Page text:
New regulations that would change the face of English football are being debated by the 20 Premier League clubs, a majority of whom are understood to favour far greater financial controls, especially on wages.
The measures would bring a degree of sanity to a world in which barely one-third of the country's top clubs manage to make a profit despite receiving huge sums from broadcasting and commercial activities. One effect that advocates of change hope for would be to prevent a mega-rich owner like those at Chelsea and Manchester City from buying success by paying inflated sums in wages and transfer fees.
There is little support for the salary cap proposed by Wigan's Dave Whelan, which is regarded as impractical if not illegal, but other measures discussed include an annual limit on wage rises and a ceiling on the percentage of income spent on salaries. The latter plan is supported by West Ham's David Gold, who says: "Wage capping is almost communism, that's abhorrent. Most Premier League clubs support Uefa's Financial Fair Play, but I think what clubs want is something that works alongside that to stop the ever upward spiralling wages."
In the Football League, clubs now face a transfer embargo if they spend more than 55 per cent (in League Two) or 65 per cent (League One) of their income on salaries. Championship clubs will be subject to a form of Financial Fair Play and face fines for not complying from 2014.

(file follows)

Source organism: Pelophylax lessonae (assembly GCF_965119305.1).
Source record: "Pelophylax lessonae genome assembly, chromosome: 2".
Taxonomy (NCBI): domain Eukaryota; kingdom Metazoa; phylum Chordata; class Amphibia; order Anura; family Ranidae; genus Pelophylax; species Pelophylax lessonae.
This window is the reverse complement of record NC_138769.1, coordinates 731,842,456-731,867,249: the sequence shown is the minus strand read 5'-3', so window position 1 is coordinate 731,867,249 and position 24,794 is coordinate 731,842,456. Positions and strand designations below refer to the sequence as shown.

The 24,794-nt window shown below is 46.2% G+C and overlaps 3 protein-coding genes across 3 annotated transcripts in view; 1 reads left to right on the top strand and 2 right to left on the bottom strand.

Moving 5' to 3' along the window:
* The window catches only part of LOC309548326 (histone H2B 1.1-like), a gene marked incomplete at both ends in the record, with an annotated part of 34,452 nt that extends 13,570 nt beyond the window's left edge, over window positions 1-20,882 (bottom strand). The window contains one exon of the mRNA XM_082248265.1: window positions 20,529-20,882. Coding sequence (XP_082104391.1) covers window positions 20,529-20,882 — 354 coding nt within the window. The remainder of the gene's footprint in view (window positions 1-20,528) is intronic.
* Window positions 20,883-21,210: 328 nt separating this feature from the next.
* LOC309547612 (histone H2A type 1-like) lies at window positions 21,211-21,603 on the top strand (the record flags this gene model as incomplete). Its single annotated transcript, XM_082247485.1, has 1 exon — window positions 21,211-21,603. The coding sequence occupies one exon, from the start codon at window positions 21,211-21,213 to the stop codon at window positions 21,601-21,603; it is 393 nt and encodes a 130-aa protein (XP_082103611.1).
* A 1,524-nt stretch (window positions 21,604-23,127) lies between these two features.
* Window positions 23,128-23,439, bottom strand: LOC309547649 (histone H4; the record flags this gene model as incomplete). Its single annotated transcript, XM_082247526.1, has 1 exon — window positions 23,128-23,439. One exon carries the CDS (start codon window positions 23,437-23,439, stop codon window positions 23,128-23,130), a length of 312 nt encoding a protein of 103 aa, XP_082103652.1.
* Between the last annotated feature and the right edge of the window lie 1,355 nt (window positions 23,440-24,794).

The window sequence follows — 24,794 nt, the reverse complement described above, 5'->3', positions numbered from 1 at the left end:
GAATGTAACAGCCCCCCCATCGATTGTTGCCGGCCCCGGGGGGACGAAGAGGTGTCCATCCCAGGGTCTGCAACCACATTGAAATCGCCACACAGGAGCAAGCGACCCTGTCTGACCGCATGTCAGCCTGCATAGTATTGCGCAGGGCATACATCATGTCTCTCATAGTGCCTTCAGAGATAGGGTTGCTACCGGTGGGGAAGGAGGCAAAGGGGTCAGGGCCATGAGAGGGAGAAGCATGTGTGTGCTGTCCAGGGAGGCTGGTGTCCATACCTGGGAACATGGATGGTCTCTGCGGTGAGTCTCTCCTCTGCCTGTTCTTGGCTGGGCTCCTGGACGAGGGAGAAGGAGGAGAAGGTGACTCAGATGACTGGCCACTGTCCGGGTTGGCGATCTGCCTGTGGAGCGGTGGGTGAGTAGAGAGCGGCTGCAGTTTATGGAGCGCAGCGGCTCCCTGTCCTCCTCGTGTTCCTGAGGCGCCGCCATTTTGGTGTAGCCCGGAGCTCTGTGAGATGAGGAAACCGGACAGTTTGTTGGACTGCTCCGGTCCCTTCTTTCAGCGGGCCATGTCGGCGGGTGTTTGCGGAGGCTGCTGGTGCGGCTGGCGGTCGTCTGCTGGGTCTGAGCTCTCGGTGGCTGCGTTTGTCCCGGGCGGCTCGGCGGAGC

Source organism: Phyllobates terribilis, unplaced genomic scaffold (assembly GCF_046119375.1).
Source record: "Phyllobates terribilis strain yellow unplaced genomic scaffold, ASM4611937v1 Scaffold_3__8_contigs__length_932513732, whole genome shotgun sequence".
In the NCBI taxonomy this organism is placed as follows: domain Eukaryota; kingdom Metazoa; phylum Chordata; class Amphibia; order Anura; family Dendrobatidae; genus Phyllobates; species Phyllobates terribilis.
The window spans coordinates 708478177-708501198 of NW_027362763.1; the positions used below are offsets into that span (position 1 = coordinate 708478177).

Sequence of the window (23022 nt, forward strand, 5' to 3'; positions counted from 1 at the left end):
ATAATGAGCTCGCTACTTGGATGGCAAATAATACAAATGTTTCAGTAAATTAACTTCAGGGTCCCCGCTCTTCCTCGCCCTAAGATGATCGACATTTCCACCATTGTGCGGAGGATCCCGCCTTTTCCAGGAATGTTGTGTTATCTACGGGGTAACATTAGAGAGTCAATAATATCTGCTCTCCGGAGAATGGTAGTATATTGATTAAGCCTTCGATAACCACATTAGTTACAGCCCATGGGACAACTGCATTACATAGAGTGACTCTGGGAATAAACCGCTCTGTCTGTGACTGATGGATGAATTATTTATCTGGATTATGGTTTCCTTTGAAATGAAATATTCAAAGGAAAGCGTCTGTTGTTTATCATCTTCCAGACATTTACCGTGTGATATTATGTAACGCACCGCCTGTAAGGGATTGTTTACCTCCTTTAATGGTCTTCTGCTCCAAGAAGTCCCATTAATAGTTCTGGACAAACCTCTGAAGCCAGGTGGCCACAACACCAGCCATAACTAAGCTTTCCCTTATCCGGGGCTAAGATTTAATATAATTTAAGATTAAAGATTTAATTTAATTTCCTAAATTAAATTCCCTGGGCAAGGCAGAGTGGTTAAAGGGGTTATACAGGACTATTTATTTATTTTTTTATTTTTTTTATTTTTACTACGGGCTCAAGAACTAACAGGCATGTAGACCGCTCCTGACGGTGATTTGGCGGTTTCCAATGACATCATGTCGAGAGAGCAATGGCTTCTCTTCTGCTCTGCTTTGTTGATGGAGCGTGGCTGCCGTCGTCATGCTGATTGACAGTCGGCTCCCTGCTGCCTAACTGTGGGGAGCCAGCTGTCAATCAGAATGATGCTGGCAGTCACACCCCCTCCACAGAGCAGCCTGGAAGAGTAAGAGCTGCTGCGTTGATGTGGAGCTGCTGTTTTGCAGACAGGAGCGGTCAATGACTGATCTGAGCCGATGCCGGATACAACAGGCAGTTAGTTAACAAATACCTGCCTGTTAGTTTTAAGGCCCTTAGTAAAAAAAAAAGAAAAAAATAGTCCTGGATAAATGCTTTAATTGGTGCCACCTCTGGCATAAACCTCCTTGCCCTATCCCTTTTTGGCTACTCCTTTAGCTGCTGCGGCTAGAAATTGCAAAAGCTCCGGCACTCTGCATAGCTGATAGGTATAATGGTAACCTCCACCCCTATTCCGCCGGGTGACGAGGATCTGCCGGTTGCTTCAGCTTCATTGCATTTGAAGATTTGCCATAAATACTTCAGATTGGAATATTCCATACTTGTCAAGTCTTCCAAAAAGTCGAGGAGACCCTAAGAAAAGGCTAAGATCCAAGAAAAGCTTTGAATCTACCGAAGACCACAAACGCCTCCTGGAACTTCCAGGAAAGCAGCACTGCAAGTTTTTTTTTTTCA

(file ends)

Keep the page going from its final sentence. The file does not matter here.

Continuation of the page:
On the latest available figures, from the 2010-11 season, only seven Premier League clubs – Arsenal, Fulham, Manchester United, Newcastle, Tottenham, West Bromwich Albion and (relegated) Wolves – made a profit. Another seven, including Chelsea, Liverpool and Manchester City, made such large losses they would have failed the Financial Fair Play rules being introduced by Uefa. That is despite each of the 20 clubs making a minimum of £39m a season from broadcasting alone.
A Premier League spokesman said yesterday: "Income is rising while debt is falling and it's from this position of strength that the 20 clubs are currently discussing what further financial regulation might look like. At least 14 clubs will have to agree before anything's implemented."